Friday, May 18, 2018

The Ontological Argument in Anselm and Descartes

Philosophy of Religion (Loosely based on David Stewart's text)

Arguments for God's Existence

1. Anselm of Canterbury made the ontological argument for God's existence famous: subsequent versions were posited by Rene Descartes, Kurt Gödel and by Alvin Plantinga. The starting point for Anselm's ontological argument is God's being or perfect being theology. This form of argumentation is a priori because it starts from the concept of God (a perfect being in the absolute sense). We might also consider the ontological argument to begin with premises that are deductive and that logically proceed from a possible divine being to an actual divine being (i.e., God).

2. Existence is a great-making property or perfection for Anselm and Descartes: they reason that existent beings take precedence over merely possible entities. The Anselmian and Cartesian form of argumention is a priori as well since it begins with a particular idea concerning God's essence, namely, that God necessarily exists.

3. Why the focus on divine being when formulating the ontological argument? God is called Ἐγώ εἰμι ὁ ὤν (I am the being) in Exodus 3:14 (LXX). The Latin Vulgate has "ego sum qui sum" and also refers to God as "qui est." Both ways of treating the Exodus text seem to place emphasis on God's being: maybe 3:14 even identifies God as being itself (ipsum esse subsistens).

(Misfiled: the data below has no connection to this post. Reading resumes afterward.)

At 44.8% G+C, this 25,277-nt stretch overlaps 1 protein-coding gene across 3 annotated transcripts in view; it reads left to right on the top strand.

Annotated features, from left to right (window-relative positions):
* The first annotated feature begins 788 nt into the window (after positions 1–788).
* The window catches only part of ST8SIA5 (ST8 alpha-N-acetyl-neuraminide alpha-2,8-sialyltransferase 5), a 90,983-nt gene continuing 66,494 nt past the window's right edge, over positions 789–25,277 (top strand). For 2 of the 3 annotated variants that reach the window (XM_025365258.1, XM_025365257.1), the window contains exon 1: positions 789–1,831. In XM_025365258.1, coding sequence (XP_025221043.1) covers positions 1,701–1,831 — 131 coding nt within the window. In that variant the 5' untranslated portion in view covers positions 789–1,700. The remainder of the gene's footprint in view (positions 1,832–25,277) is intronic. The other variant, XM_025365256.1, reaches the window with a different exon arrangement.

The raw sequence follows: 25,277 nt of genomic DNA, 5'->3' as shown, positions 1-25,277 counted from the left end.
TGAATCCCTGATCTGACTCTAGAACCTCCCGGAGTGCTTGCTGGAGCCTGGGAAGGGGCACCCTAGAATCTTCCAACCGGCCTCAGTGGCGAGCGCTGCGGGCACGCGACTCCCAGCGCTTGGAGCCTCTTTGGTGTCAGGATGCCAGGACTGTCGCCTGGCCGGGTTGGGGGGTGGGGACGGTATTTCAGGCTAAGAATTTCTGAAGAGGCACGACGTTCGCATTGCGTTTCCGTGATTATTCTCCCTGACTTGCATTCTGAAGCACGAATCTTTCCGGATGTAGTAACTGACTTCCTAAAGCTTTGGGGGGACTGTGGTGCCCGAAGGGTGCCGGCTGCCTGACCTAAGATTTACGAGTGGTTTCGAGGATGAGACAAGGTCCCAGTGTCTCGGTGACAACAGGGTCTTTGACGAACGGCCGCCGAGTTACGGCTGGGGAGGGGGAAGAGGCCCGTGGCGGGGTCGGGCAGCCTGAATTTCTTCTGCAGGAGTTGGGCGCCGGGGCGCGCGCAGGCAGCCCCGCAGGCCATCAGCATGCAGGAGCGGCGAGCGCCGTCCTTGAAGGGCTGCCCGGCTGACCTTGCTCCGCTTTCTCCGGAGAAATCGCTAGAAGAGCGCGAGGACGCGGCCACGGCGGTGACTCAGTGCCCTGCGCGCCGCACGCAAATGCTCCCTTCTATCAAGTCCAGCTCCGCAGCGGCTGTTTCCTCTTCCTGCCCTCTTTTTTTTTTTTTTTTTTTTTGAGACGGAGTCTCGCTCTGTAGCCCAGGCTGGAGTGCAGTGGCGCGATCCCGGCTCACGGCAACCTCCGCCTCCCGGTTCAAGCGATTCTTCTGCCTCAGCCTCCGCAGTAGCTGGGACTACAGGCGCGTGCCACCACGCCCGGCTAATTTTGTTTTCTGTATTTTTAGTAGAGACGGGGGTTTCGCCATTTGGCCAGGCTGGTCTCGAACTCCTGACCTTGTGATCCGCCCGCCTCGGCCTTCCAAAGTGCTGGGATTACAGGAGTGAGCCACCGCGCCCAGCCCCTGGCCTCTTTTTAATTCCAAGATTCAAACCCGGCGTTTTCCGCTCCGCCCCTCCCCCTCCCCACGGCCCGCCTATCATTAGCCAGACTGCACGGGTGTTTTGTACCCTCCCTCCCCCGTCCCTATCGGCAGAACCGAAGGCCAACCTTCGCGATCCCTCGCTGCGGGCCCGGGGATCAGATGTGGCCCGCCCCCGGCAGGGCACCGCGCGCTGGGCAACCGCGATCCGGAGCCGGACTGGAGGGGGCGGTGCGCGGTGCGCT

4. The medieval thinkers also tended to view essence and existence as distinct in relation to creatures but they argued that essence and existence in God's case are identical (the same thing), an idea known as absolute divine simplicity. So God exists necessarily because God is his own existence.

5. Descartes maintains that the very idea of God is "clear and distinct." Clear and distinct ideas are transparent, not obscure, self-evident, and easily distinguished from other ideas. The Euclidean postulate, "all right angles are equal to one another" is a clear and distinct idea. Another example is "all triangles are three-sided polygons." That proposition is clear and distinct like 2 + 2 = 4 is. What about the idea of God. Should it likewise be categorized as a clear and distinct idea?

To learn more about ontological arguments in general, see

See David Stewart, Exploring the Philosophy of Religion, Seventh Edition (London and Toronto: Prentice Hall, 2010), ISBN: 978-0-205-64519-0.

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